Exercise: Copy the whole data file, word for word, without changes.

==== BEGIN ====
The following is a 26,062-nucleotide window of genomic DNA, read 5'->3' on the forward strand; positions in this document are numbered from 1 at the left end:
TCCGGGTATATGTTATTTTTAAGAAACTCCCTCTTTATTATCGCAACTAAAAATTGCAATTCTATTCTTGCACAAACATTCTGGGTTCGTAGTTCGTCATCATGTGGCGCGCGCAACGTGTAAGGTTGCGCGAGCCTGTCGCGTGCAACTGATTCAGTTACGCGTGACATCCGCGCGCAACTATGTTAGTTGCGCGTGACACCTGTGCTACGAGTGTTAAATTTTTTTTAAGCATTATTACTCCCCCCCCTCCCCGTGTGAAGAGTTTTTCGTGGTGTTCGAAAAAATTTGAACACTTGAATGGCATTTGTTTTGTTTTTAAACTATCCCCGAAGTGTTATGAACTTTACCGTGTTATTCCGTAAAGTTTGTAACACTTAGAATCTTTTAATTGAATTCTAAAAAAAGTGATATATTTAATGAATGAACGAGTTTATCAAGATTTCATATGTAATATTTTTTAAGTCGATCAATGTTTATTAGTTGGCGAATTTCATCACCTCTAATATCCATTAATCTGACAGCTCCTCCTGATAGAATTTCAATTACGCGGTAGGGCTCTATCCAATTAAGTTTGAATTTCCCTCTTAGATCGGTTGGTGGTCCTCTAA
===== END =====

The following is a 26,062-nucleotide window of genomic DNA, read 5'->3' on the forward strand; positions in this document are numbered from 1 at the left end:
TCCGGGTATATGTTATTTTTAAGAAACTCCCTCTTTATTATCGCAACTAAAAATTGCAATTCTATTCTTGCACAAACATTCTGGGTTCGTAGTTCGTCATCATGTGGCGCGCGCAACGTGTAAGGTTGCGCGAGCCTGTCGCGTGCAACTGATTCAGTTACGCGTGACATCCGCGCGCAACTATGTTAGTTGCGCGTGACACCTGTGCTACGAGTGTTAAATTTTTTTTAAGCATTATTACTCCCCCCCCTCCCCGTGTGAAGAGTTTTTCGTGGTGTTCGAAAAAATTTGAACACTTGAATGGCATTTGTTTTGTTTTTAAACTATCCCCGAAGTGTTATGAACTTTACCGTGTTATTCCGTAAAGTTTGTAACACTTAGAATCTTTTAATTGAATTCTAAAAAAAGTGATATATTTAATGAATGAACGAGTTTATCAAGATTTCATATGTAATATTTTTTAAGTCGATCAATGTTTATTAGTTGGCGAATTTCATCACCTCTAATATCCATTAATCTGACAGCTCCTCCTGATAGAATTTCAATTACGCGGTAGGGCTCTATCCAATTAAGTTTGAATTTCCCTCTTAGATCGGTTGGTGGTCCTCTAA